I am currently a student attending community college and I’m almost done with the Graphic Design program. I will be going to university and almost all of the courses I took won’t be accepted. If I continue to pursue a 4 year degree in Design, I will have to take everything over except for some math and science. For this reason, I am thinking about studying Business. This way, I have something to back me up in case finding job as a Graphic Designer is tough. What is your opinion?
Ah, I see that you’re contemplating taking the opposite path that I did! Back in 2005, I graduated with a 4 year degree in Business (minor in Marketing) and after a year off, I went back to community college for a 2 year degree in Graphic Design. Originally, I went to school for Business for the very same reason you’re contemplating doing so — I felt the need to have “something to back me up just in case.” While I don’t have anything against the degree I earned (it made me way more rounded than I would have been), it did absolutely nothing to quench my true passion, which I realized was design.
When I graduated from high school in 2000, I toured my dream school, a local art college. But, it was prohibitively expensive and like you, I realized that there were no guarantees of finding employment afterwards. And, to be honest, I was firmly middle class. I didn’t have a backup plan (or a college fund, for that matter). University was much cheaper than art school. And, in my mind, it was much more practical on my resumé (I didn’t know a single graphic designer at the time — looking back, I wish that I had!)
What I learned in the process though is that you can’t feel fulfilled if your true passions are being buried. I clearly remember doing my senior thesis on an early incarnation of Nubbytwiglet.com. That was where my passion was. I still have the project somewhere — a red folder with custom designed print-outs that clearly lay out my business plan and marketing strategy (maybe I’ll share it sometime).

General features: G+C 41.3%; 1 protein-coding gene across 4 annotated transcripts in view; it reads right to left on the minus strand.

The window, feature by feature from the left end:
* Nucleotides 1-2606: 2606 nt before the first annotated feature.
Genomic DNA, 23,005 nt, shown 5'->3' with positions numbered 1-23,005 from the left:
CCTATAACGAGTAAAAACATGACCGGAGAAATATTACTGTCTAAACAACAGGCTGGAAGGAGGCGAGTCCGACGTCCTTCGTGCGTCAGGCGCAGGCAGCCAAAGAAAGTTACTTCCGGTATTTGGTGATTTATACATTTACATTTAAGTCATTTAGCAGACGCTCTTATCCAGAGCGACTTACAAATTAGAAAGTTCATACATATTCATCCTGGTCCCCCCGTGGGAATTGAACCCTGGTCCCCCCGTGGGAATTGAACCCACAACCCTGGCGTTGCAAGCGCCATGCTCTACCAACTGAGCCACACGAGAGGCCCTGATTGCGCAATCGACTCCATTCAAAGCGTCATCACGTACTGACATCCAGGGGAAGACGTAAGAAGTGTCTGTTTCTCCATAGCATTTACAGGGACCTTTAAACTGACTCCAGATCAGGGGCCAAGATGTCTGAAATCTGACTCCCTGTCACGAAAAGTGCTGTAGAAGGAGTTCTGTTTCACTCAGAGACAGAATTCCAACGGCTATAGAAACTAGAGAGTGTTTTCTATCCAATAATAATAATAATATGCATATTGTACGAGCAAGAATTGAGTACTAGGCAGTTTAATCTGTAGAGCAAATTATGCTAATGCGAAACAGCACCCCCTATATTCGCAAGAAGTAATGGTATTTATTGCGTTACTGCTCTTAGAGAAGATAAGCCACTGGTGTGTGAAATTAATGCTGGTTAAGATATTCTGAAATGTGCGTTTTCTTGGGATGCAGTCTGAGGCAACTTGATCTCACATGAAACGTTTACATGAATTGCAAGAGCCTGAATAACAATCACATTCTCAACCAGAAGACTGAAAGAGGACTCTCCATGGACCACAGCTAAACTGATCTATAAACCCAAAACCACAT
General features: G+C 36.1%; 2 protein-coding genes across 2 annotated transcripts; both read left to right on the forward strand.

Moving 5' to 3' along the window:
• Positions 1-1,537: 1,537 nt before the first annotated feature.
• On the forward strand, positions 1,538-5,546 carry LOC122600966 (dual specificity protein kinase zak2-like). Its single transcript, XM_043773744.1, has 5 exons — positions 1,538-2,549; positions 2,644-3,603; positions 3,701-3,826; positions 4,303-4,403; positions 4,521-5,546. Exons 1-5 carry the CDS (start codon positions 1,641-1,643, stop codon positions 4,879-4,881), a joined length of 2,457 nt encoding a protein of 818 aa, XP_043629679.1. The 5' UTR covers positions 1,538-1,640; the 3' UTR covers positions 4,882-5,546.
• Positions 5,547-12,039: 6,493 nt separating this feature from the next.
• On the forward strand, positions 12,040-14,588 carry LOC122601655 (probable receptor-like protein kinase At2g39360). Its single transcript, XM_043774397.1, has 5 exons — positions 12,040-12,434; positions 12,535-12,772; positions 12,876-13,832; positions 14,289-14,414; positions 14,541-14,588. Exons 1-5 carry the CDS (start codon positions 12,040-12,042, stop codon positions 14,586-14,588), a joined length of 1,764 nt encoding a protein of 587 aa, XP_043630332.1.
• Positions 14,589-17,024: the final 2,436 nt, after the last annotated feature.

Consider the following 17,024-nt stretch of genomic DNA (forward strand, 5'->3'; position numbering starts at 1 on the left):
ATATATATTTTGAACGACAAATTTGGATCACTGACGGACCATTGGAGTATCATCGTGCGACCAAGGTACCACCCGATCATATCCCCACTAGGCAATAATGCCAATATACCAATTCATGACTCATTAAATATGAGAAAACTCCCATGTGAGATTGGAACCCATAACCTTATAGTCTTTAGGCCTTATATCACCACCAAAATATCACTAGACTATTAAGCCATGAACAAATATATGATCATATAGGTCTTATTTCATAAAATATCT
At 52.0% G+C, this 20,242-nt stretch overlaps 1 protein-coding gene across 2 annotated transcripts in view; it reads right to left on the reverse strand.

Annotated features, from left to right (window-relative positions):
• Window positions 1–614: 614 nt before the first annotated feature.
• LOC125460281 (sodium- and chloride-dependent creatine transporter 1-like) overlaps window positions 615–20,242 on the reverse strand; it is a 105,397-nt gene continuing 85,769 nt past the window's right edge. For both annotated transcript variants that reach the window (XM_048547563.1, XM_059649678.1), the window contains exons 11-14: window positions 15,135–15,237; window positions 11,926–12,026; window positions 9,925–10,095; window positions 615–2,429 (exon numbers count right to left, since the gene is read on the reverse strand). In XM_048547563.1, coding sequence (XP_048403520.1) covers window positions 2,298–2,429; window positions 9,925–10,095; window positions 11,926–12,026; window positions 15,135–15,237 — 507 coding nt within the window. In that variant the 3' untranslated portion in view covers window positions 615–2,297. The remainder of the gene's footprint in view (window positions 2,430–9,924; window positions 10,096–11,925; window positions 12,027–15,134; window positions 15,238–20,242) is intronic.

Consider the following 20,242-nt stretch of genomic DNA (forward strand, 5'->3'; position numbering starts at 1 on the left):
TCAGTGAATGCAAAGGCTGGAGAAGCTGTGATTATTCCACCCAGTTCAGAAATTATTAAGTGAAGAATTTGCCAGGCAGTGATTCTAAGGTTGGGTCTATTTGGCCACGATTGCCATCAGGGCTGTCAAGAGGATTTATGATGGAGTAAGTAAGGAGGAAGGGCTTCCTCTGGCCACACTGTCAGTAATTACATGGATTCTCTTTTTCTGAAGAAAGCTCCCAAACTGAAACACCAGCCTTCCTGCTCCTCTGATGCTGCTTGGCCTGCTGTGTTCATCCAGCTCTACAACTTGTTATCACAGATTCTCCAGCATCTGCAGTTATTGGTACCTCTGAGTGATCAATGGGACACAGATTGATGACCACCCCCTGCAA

As someone who’s now been on the inside of ad agencies for upwards of three years, let me tell you this: while the business degree did look nice on my resumé, it was not a defining factor in any design job that I got. The interviewers were much more interested in the quality of my portfolio and my blog. Period.
To be clear, I’m not trying to deter you from earning your business degree. On the other side of the coin, one of my best friends went to school for Business & Marketing but has a huge passion for design. In the process, he became an instructor at a handful of top art schools. He also manages to work full time at an agency in their Sales & Marketing department. Once, he too was also at a fork in the road, trying to decide between Graphic Design and Business degrees. He took the business route, aligning himself with top agencies and designers along the way and has been hugely successful in this path.
The moral of this story is that you have to follow your true passion, no matter what. During the way, you may curse yourself for the hardships that you have to endure, but once you get to the other side, you’ll thank yourself. I spent most of my 20s in college. I barely went to parties, worked in drab offices and a shoe store or two, interning for a year before I got hired at my first design job. But now? I can honestly say that every second of that path was worth it. Hard work builds character and if anything, sometimes those jobs you hate are good for something — when you do get that first design job, hopefully you won’t take it for granted!
But, back to your schooling. You mention that you are considering a 4 year degree in Design. What’s wrong with your 2 year degree? Have you checked into art schools that may be a bit more lax and accept more of your credits? If you do decide to go to university, at the very least, having your math and science out of the way is a good start. Even if it takes you a year longer to earn back those extra credits, a year in the overall scheme of life is fairly minimal.
Whatever you decide, you have to make the right decision for YOU. One thing I’ve learned the hard way is that you can’t worry about all the “what if’s” in life. Even if you perfectly plan everything out and take the route that you’ve deemed the most practical, you’ll still encounter challenges. It’s never too late to follow your dreams. I didn’t go back to school for graphic design until I was 25. The choice is yours (and yours only). Good luck!